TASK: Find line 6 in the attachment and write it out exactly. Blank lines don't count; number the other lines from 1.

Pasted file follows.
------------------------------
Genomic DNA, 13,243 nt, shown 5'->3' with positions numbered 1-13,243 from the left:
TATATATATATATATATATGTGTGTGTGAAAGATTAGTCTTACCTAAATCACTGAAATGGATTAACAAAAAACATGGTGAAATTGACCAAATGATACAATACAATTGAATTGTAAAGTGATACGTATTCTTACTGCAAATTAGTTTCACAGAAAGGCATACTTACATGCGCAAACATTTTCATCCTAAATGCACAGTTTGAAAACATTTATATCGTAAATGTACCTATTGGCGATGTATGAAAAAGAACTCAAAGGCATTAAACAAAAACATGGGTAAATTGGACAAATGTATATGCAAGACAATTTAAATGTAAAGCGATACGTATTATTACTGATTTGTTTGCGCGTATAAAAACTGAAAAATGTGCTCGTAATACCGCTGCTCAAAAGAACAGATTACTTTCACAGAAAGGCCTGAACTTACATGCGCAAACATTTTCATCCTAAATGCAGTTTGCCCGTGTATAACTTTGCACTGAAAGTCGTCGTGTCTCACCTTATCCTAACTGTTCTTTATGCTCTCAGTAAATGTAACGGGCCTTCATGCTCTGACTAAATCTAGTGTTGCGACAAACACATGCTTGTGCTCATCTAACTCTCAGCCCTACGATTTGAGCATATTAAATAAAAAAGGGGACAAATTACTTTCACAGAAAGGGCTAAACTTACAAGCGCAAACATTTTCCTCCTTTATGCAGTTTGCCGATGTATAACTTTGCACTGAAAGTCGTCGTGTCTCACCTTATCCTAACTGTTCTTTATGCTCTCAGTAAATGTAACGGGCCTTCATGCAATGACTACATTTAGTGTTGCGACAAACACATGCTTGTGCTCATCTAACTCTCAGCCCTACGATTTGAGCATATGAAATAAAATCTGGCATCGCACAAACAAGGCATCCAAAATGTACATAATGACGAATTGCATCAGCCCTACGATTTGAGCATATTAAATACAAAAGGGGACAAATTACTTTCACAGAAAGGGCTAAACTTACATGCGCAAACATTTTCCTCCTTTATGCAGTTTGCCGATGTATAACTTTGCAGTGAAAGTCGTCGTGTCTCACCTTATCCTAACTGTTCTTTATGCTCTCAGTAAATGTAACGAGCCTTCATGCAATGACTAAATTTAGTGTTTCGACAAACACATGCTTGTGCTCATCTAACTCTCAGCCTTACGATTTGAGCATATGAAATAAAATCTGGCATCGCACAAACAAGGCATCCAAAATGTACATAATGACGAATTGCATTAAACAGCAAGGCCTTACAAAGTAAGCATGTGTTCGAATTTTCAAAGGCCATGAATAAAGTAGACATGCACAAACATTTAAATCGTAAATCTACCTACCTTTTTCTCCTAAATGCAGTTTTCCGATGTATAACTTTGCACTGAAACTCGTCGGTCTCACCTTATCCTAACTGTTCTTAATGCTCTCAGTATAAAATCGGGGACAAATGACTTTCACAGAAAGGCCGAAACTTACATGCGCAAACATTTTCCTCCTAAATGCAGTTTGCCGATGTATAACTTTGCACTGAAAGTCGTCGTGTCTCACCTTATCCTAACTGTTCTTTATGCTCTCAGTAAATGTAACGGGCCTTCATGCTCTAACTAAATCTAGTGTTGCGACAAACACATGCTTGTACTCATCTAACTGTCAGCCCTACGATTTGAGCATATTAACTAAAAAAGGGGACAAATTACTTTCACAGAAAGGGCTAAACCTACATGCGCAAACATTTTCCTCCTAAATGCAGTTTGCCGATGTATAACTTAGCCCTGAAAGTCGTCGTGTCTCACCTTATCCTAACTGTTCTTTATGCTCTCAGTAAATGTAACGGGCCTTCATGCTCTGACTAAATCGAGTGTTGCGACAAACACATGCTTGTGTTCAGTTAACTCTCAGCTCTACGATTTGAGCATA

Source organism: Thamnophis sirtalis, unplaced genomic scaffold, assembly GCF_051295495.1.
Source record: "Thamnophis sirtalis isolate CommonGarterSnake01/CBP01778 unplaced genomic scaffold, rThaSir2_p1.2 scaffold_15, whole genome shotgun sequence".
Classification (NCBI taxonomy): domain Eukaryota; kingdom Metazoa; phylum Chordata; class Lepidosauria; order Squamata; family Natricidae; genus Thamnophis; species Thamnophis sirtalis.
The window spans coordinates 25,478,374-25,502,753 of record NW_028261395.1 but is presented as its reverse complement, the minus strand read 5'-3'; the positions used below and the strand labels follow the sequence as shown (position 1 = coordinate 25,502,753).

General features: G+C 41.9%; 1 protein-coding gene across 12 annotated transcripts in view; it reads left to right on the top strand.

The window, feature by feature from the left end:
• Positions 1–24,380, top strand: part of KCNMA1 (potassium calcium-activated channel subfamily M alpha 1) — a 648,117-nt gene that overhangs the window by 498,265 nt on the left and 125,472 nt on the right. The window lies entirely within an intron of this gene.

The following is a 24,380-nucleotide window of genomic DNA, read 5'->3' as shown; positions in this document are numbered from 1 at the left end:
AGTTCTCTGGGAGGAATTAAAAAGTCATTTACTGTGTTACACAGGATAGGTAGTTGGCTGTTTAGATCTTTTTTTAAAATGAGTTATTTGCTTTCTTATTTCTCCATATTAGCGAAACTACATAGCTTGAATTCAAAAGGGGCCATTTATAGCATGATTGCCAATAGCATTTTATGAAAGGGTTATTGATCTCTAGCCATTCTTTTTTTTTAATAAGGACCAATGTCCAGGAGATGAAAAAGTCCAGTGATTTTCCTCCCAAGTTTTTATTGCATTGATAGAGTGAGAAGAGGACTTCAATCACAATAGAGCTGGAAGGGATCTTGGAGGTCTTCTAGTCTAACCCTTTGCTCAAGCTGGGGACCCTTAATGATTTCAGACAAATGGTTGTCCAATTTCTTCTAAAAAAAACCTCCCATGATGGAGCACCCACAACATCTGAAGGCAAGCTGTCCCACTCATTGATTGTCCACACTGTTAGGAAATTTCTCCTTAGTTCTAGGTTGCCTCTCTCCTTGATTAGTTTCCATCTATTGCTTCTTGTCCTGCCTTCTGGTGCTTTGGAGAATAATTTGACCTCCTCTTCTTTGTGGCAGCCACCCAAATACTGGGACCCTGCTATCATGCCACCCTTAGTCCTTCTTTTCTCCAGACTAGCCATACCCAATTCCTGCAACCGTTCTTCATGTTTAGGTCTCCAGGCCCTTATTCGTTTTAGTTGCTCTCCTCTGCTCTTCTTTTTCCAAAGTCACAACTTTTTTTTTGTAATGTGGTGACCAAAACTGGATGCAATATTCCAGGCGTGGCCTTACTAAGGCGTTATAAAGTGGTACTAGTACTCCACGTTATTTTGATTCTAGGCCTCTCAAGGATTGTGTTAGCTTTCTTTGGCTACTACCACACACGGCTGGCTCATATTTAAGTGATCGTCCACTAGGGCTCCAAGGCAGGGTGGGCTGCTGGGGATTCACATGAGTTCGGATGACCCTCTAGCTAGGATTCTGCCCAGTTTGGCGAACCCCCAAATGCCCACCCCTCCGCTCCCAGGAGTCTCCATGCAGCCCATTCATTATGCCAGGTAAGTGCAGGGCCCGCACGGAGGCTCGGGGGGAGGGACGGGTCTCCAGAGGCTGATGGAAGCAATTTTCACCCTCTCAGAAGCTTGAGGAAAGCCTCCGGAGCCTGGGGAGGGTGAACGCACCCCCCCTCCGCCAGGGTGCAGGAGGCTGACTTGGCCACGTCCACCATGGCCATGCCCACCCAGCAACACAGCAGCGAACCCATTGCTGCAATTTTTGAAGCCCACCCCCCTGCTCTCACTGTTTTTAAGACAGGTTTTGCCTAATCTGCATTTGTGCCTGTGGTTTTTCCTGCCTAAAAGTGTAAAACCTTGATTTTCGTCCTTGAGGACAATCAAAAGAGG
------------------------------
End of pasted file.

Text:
The window spans coordinates 25,478,374-25,502,753 of record NW_028261395.1 but is presented as its reverse complement, the minus strand read 5'-3'; the positions used below and the strand labels follow the sequence as shown (position 1 = coordinate 25,502,753).